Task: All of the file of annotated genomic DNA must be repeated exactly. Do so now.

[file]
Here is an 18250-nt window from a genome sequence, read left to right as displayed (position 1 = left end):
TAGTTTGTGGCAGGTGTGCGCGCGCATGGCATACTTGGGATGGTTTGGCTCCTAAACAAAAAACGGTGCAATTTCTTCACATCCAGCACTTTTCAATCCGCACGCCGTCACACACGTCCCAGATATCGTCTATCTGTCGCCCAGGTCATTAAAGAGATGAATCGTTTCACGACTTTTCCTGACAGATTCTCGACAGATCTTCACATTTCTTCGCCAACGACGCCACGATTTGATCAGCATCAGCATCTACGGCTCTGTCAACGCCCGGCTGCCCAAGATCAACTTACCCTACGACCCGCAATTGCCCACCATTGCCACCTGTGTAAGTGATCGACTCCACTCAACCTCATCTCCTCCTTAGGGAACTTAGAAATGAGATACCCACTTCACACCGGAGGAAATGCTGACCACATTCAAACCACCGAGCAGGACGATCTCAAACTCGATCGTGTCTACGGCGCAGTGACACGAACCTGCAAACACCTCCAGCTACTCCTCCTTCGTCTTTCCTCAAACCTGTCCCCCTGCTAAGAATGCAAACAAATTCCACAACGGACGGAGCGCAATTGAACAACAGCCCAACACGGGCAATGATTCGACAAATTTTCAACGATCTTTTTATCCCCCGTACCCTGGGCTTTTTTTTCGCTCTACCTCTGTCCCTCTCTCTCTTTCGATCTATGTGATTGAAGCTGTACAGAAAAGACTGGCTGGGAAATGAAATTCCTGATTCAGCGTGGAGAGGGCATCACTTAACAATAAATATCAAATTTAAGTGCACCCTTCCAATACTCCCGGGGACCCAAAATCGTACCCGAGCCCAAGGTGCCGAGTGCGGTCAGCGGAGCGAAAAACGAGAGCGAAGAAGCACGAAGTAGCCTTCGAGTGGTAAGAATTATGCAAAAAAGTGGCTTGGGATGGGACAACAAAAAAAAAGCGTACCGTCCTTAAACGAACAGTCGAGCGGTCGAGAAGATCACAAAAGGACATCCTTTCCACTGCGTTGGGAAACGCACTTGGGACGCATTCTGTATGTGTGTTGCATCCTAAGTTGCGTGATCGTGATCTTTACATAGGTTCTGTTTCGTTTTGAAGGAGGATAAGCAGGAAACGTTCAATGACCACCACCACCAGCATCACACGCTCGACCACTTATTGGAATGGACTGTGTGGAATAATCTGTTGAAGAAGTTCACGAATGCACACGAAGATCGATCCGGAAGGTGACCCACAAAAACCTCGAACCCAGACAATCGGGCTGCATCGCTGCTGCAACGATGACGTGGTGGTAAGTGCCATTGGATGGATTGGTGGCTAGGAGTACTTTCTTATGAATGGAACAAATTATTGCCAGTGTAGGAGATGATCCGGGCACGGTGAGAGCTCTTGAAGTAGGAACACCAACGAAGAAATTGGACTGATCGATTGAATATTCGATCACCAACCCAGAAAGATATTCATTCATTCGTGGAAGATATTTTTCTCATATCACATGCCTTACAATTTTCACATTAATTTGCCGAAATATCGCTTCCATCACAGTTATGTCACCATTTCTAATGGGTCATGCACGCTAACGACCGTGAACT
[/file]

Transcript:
Here is an 18250-nt window from a genome sequence, read left to right as displayed (position 1 = left end):
TAGTTTGTGGCAGGTGTGCGCGCGCATGGCATACTTGGGATGGTTTGGCTCCTAAACAAAAAACGGTGCAATTTCTTCACATCCAGCACTTTTCAATCCGCACGCCGTCACACACGTCCCAGATATCGTCTATCTGTCGCCCAGGTCATTAAAGAGATGAATCGTTTCACGACTTTTCCTGACAGATTCTCGACAGATCTTCACATTTCTTCGCCAACGACGCCACGATTTGATCAGCATCAGCATCTACGGCTCTGTCAACGCCCGGCTGCCCAAGATCAACTTACCCTACGACCCGCAATTGCCCACCATTGCCACCTGTGTAAGTGATCGACTCCACTCAACCTCATCTCCTCCTTAGGGAACTTAGAAATGAGATACCCACTTCACACCGGAGGAAATGCTGACCACATTCAAACCACCGAGCAGGACGATCTCAAACTCGATCGTGTCTACGGCGCAGTGACACGAACCTGCAAACACCTCCAGCTACTCCTCCTTCGTCTTTCCTCAAACCTGTCCCCCTGCTAAGAATGCAAACAAATTCCACAACGGACGGAGCGCAATTGAACAACAGCCCAACACGGGCAATGATTCGACAAATTTTCAACGATCTTTTTATCCCCCGTACCCTGGGCTTTTTTTTCGCTCTACCTCTGTCCCTCTCTCTCTTTCGATCTATGTGATTGAAGCTGTACAGAAAAGACTGGCTGGGAAATGAAATTCCTGATTCAGCGTGGAGAGGGCATCACTTAACAATAAATATCAAATTTAAGTGCACCCTTCCAATACTCCCGGGGACCCAAAATCGTACCCGAGCCCAAGGTGCCGAGTGCGGTCAGCGGAGCGAAAAACGAGAGCGAAGAAGCACGAAGTAGCCTTCGAGTGGTAAGAATTATGCAAAAAAGTGGCTTGGGATGGGACAACAAAAAAAAAGCGTACCGTCCTTAAACGAACAGTCGAGCGGTCGAGAAGATCACAAAAGGACATCCTTTCCACTGCGTTGGGAAACGCACTTGGGACGCATTCTGTATGTGTGTTGCATCCTAAGTTGCGTGATCGTGATCTTTACATAGGTTCTGTTTCGTTTTGAAGGAGGATAAGCAGGAAACGTTCAATGACCACCACCACCAGCATCACACGCTCGACCACTTATTGGAATGGACTGTGTGGAATAATCTGTTGAAGAAGTTCACGAATGCACACGAAGATCGATCCGGAAGGTGACCCACAAAAACCTCGAACCCAGACAATCGGGCTGCATCGCTGCTGCAACGATGACGTGGTGGTAAGTGCCATTGGATGGATTGGTGGCTAGGAGTACTTTCTTATGAATGGAACAAATTATTGCCAGTGTAGGAGATGATCCGGGCACGGTGAGAGCTCTTGAAGTAGGAACACCAACGAAGAAATTGGACTGATCGATTGAATATTCGATCACCAACCCAGAAAGATATTCATTCATTCGTGGAAGATATTTTTCTCATATCACATGCCTTACAATTTTCACATTAATTTGCCGAAATATCGCTTCCATCACAGTTATGTCACCATTTCTAATGGGTCATGCACGCTAACGACCGTGAACT